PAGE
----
In pickleball doubles, communication between partners is paramount. Effective communication helps coordinate movements, strategize plays, and anticipate the opponent's actions. Verbal cues, signals, and a shared understanding of each other's strengths and weaknesses contribute to successful teamwork.

Covering the Court

Each player in a doubles team has specific responsibilities for covering different areas of the court. Effective court coverage minimizes gaps and ensures that opponents cannot exploit weaknesses. Teams must establish a strategy for moving together as a unit, covering both the kitchen and the baseline effectively.

Switching Sides

Players switch sides after each point scored, maintaining a dynamic and fair playing environment. Switching sides prevents any potential advantages or disadvantages related to court conditions, such as wind or sun, from favoring one team over the other.

Advanced Strategies for Pickleball Doubles

Dinking Strategy

Dinking is a technique where players hit the ball softly over the net, keeping it low and close to the net. This strategy is often employed in doubles to engage opponents in a series of delicate shots, increasing the likelihood of errors. Effective dinking requires precision and control.


Poaching involves one player intercepting a ball that was intended for their partner. While this may seem counterintuitive, it can be an effective strategy if the poaching player has a better angle or is better positioned to make a winning shot. Poaching requires communication and understanding between teammates.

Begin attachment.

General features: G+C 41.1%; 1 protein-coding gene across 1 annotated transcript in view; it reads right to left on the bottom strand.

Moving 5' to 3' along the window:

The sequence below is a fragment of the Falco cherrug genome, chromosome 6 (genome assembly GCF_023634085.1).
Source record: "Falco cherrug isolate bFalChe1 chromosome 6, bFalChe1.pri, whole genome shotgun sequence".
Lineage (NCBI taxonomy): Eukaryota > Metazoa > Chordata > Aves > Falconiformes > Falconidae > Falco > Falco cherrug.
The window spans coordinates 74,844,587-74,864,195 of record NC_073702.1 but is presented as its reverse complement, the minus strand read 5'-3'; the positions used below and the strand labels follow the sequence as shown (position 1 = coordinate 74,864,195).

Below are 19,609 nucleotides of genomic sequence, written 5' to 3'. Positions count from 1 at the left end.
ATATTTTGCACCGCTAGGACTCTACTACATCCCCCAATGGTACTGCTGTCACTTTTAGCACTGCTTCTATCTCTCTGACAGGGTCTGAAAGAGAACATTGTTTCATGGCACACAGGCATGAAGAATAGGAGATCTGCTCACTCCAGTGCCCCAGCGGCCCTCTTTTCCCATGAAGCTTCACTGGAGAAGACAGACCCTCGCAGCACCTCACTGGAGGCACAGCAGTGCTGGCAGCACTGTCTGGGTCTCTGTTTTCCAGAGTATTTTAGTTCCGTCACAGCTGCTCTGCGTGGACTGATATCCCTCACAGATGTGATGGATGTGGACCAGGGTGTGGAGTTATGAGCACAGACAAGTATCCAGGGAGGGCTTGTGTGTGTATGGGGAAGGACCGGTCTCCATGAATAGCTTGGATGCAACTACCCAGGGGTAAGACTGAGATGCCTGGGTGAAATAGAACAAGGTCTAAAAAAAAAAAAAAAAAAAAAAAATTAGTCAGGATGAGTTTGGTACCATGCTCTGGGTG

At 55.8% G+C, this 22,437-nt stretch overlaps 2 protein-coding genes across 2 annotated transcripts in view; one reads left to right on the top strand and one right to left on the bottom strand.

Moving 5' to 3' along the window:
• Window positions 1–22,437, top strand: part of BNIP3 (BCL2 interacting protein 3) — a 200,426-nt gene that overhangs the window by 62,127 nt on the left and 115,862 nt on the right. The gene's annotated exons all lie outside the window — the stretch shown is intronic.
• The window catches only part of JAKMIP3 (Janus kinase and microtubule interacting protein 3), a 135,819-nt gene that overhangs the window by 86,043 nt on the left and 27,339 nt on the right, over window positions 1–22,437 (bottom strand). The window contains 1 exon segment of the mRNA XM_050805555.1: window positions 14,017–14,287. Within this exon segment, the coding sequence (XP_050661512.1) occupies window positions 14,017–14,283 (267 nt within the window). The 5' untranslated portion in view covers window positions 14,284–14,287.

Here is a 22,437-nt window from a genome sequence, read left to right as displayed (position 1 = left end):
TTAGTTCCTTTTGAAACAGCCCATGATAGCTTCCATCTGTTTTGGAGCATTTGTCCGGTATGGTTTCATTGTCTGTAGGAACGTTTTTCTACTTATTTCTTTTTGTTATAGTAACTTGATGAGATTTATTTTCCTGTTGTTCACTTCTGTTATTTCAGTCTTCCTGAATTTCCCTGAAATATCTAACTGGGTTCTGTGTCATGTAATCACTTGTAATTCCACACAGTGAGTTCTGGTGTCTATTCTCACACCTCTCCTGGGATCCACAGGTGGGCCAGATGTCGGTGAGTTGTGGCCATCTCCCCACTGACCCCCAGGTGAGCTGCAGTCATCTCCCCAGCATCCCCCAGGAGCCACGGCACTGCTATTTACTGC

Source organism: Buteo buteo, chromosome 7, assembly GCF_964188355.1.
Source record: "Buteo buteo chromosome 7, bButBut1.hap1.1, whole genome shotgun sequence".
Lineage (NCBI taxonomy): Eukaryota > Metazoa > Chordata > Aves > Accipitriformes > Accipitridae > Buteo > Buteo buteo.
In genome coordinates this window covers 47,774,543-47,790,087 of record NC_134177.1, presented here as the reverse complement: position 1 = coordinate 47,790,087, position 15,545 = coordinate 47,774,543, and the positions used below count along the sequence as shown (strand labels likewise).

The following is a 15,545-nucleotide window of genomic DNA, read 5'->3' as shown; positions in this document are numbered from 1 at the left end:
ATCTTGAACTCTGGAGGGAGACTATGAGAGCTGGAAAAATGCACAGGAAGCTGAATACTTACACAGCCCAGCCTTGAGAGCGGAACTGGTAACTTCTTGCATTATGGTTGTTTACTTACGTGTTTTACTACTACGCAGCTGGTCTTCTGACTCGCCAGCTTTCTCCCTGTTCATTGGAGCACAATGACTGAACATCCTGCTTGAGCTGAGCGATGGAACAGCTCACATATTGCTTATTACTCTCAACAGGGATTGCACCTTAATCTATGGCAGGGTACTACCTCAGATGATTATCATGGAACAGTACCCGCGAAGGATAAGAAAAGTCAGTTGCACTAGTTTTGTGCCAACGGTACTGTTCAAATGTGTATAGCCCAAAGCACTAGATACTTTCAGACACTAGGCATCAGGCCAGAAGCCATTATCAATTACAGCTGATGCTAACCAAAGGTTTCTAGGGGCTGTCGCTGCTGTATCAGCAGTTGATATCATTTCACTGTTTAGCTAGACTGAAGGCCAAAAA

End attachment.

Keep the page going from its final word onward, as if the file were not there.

Lobs and Overheads

Lobs and overhead shots can be powerful weapons in pickleball doubles. A well-executed lob can catch opponents off guard, while overhead smashes can put the ball out of reach. Players should practice these shots to add variety to their game and keep opponents guessing.

Common Mistakes to Avoid in Pickleball Doubles

Lack of Communication

Effective communication is a recurring theme in pickleball doubles. Failure to communicate can result in confusion, missed opportunities, and, ultimately, lost points. Regularly communicating with your partner about strategy, positioning, and shot selection is crucial for success.

Ignoring Court Coverage

Teams that do not effectively cover the court leave gaps that opponents can exploit. It's essential to establish clear roles for each player, ensuring that both the kitchen and the baseline are adequately covered during play.

Overreliance on Power

While power can be an asset in pickleball, overreliance on powerful shots without considering control and placement can lead to errors. Smart shot selection, accuracy, and finesse often trump sheer power in doubles play.


Pickleball doubles is a dynamic and strategic game that requires effective communication, teamwork, and an understanding of the rules. From serving diagonally and rotating serves to abiding by the non-volley zone rules, mastering the fundamentals is key. As players progress, incorporating advanced strategies like dinking, poaching, and effective court coverage can elevate their game to new heights. By avoiding common mistakes and embracing the principles of doubles play, players can fully enjoy the collaborative and competitive nature of pickleball on the doubles court.